Joye Brown has been a columnist for Newsday since 2006. She joined the newspaper in 1983 and has Show More
Nassau lawmakers introduced a measure late Friday to boost their pay by more than $30,000 in 2018 — on the same day a state control board said it would again try to inject discipline into the county’s loose budgeting practices.
Which is, in essence, why Nassau has failed to get from under a state control board. For almost 16 years.
There’s a disconnect.
Between elected officials and their constituents.
Between boasting about fixing budget problems, while continuing to bolster the status quo.
Between reality and fantasy.
Let’s be clear: The last thing Nassau lawmakers, or any other elected official in the county, for that matter, merits is a pay raise.
OK, so lawmakers’ pay — for what are supposed to be part-time jobs — has been frozen for 20 years. But a jump from $39,500 to $75,000 for each of the 19 elected officials? That’s ridiculous.
Maybe if Nassau weren’t facing a multiyear budget hole — again. Maybe if elected officials worked to close that hole via more aggressive means, such as, say, by shedding some of those politically connected part-time golf attendants who earn more than their civil service colleagues. Or opening contracts to some real competitive bidding. Or cutting the cost of mailing out not-so-veiled political propaganda at public expense.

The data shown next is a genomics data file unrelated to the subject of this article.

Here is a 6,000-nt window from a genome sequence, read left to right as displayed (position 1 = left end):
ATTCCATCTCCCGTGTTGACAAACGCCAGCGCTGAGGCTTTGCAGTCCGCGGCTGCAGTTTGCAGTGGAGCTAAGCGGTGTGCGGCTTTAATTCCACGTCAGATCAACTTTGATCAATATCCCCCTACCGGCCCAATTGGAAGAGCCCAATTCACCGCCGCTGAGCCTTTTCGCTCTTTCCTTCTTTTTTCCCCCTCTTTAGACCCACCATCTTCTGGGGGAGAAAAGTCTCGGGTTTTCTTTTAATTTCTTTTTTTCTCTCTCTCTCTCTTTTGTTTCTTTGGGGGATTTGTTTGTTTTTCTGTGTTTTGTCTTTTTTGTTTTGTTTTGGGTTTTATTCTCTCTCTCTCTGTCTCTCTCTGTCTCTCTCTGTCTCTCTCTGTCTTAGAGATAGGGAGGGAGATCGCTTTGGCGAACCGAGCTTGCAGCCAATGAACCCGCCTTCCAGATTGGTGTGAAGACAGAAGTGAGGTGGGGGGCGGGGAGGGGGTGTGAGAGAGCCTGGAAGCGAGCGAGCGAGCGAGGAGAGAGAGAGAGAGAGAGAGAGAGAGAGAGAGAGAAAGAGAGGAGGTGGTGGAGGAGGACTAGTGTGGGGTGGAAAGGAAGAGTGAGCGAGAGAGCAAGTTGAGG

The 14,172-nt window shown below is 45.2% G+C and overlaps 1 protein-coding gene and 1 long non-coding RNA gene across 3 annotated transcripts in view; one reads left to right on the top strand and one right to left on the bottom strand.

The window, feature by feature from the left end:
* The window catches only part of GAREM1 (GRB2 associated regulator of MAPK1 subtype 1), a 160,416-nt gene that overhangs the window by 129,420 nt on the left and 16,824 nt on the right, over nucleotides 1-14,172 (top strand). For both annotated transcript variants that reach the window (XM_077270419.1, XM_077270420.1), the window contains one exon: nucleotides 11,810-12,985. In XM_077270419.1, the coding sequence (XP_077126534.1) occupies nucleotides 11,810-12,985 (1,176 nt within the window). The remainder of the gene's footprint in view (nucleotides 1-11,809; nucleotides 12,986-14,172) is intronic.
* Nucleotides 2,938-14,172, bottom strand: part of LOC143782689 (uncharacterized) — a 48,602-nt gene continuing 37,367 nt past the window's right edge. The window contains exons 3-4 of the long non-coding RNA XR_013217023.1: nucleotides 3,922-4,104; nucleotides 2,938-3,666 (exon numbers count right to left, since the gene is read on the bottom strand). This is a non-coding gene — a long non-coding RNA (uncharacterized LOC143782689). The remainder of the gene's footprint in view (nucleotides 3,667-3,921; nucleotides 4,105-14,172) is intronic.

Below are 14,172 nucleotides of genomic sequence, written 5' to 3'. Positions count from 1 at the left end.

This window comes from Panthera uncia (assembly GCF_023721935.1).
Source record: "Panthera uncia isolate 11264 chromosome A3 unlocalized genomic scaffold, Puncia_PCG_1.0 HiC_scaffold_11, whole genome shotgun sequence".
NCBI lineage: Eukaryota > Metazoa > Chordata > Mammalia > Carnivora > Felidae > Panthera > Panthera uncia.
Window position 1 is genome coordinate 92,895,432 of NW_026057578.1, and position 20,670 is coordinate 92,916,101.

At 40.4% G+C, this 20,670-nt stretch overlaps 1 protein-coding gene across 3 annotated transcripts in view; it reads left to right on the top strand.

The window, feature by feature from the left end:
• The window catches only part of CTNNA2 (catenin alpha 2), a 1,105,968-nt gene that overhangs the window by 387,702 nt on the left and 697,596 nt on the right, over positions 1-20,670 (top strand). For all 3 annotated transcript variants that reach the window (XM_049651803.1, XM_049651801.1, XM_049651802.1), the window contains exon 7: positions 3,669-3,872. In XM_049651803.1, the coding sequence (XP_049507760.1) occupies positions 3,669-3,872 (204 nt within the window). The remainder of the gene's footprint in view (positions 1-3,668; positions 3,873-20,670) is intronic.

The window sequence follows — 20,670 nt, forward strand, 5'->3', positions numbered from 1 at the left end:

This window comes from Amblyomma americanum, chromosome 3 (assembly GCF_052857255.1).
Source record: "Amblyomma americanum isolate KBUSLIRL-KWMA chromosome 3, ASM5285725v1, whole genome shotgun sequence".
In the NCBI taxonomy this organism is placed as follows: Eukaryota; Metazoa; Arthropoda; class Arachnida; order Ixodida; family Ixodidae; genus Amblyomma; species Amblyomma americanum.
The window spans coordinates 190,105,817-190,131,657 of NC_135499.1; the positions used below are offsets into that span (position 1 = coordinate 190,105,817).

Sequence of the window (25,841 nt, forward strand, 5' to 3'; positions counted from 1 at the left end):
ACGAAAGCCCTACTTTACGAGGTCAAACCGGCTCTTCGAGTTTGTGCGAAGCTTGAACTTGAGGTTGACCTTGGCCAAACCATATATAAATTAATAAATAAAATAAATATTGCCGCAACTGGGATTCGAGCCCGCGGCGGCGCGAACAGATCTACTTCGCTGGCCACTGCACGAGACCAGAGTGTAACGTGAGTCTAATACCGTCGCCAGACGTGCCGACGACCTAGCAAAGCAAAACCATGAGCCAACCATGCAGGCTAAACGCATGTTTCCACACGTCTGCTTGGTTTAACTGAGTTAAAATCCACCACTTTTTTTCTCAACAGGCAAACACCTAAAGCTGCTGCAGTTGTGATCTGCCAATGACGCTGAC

Or even being upfront and honest about failed initiatives such as, say, those school speed zone cameras, which never were intended for safety (even though there are schools where traffic most certainly should be slowed) but for money.
Remember those union contracts recently settled by Nassau? Some residents blame police and other unions for the extra cost — but labor didn’t give those increases to themselves. The People’s Representatives, on the other side of the table, had to sign off on them too.
And so, here we are.
With Nassau’s chief deputy county executive, Rob Walker, on Friday answering questions under a grant of testimonial immunity in federal court in Manhattan in the case of Sen. Dean Skelos (R-Rockville Centre), who, with his son Adam, is on trial on corruption-related charges stemming in part from allegations of favoritism in the handling of a county contract.
And then comes word, via Newsday reporters John Riley and Nicole Fuller, of a transcript of a sidebar conversation at the trial during which a lawyer for Skelos refers to County Executive Edward Mangano, “who your Honor knows,” he said, “asserted 5th Amendment privilege, and the government is not prepared to immunize.”
It’s important to note that neither Walker — who testified that his immunity agreement would not protect him from ongoing federal probes into county contracts going to political donors, and other matters — nor Mangano have been accused of wrongdoing.
Still, the trial and ongoing federal probes hardly foster confidence that the cash-strapped county is spending frugally.
Politics and favoritism lard up expenses.
And as for revenues, Nassau lawmakers already have OKd new fee increases that, experts say, probably will push the price of buying and selling property in Nassau to the highest in New York State.
That’s not governing.
That’s more disconnect.
A gap lawmakers and Nassau’s other elected officials should be bridging — before even considering gifting themselves higher pay.